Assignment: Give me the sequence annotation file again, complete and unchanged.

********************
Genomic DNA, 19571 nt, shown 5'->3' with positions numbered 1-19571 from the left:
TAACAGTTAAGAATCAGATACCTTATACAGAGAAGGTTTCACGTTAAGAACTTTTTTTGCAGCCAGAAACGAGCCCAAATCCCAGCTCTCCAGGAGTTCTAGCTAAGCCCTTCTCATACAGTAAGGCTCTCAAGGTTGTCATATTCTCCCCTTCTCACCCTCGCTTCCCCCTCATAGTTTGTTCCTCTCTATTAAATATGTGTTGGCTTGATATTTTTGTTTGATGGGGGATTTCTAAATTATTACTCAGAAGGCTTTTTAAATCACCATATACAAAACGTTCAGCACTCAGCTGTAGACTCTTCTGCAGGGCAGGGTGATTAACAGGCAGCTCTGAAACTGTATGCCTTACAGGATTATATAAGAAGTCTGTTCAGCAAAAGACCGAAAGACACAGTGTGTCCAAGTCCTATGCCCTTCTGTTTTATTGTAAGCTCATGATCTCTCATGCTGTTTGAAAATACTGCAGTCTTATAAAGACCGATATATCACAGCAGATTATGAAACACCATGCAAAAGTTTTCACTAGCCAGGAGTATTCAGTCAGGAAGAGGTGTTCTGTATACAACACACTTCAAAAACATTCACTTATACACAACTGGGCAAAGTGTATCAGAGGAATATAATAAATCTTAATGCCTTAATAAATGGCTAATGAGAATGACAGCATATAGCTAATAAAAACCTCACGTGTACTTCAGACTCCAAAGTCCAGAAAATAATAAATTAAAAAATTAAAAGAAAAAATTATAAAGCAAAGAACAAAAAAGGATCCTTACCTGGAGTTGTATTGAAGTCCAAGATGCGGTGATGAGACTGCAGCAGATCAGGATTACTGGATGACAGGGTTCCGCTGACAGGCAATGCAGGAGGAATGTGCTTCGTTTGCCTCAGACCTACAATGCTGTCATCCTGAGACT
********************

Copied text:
Genomic DNA, 19571 nt, shown 5'->3' with positions numbered 1-19571 from the left:
TAACAGTTAAGAATCAGATACCTTATACAGAGAAGGTTTCACGTTAAGAACTTTTTTTGCAGCCAGAAACGAGCCCAAATCCCAGCTCTCCAGGAGTTCTAGCTAAGCCCTTCTCATACAGTAAGGCTCTCAAGGTTGTCATATTCTCCCCTTCTCACCCTCGCTTCCCCCTCATAGTTTGTTCCTCTCTATTAAATATGTGTTGGCTTGATATTTTTGTTTGATGGGGGATTTCTAAATTATTACTCAGAAGGCTTTTTAAATCACCATATACAAAACGTTCAGCACTCAGCTGTAGACTCTTCTGCAGGGCAGGGTGATTAACAGGCAGCTCTGAAACTGTATGCCTTACAGGATTATATAAGAAGTCTGTTCAGCAAAAGACCGAAAGACACAGTGTGTCCAAGTCCTATGCCCTTCTGTTTTATTGTAAGCTCATGATCTCTCATGCTGTTTGAAAATACTGCAGTCTTATAAAGACCGATATATCACAGCAGATTATGAAACACCATGCAAAAGTTTTCACTAGCCAGGAGTATTCAGTCAGGAAGAGGTGTTCTGTATACAACACACTTCAAAAACATTCACTTATACACAACTGGGCAAAGTGTATCAGAGGAATATAATAAATCTTAATGCCTTAATAAATGGCTAATGAGAATGACAGCATATAGCTAATAAAAACCTCACGTGTACTTCAGACTCCAAAGTCCAGAAAATAATAAATTAAAAAATTAAAAGAAAAAATTATAAAGCAAAGAACAAAAAAGGATCCTTACCTGGAGTTGTATTGAAGTCCAAGATGCGGTGATGAGACTGCAGCAGATCAGGATTACTGGATGACAGGGTTCCGCTGACAGGCAATGCAGGAGGAATGTGCTTCGTTTGCCTCAGACCTACAATGCTGTCATCCTGAGACT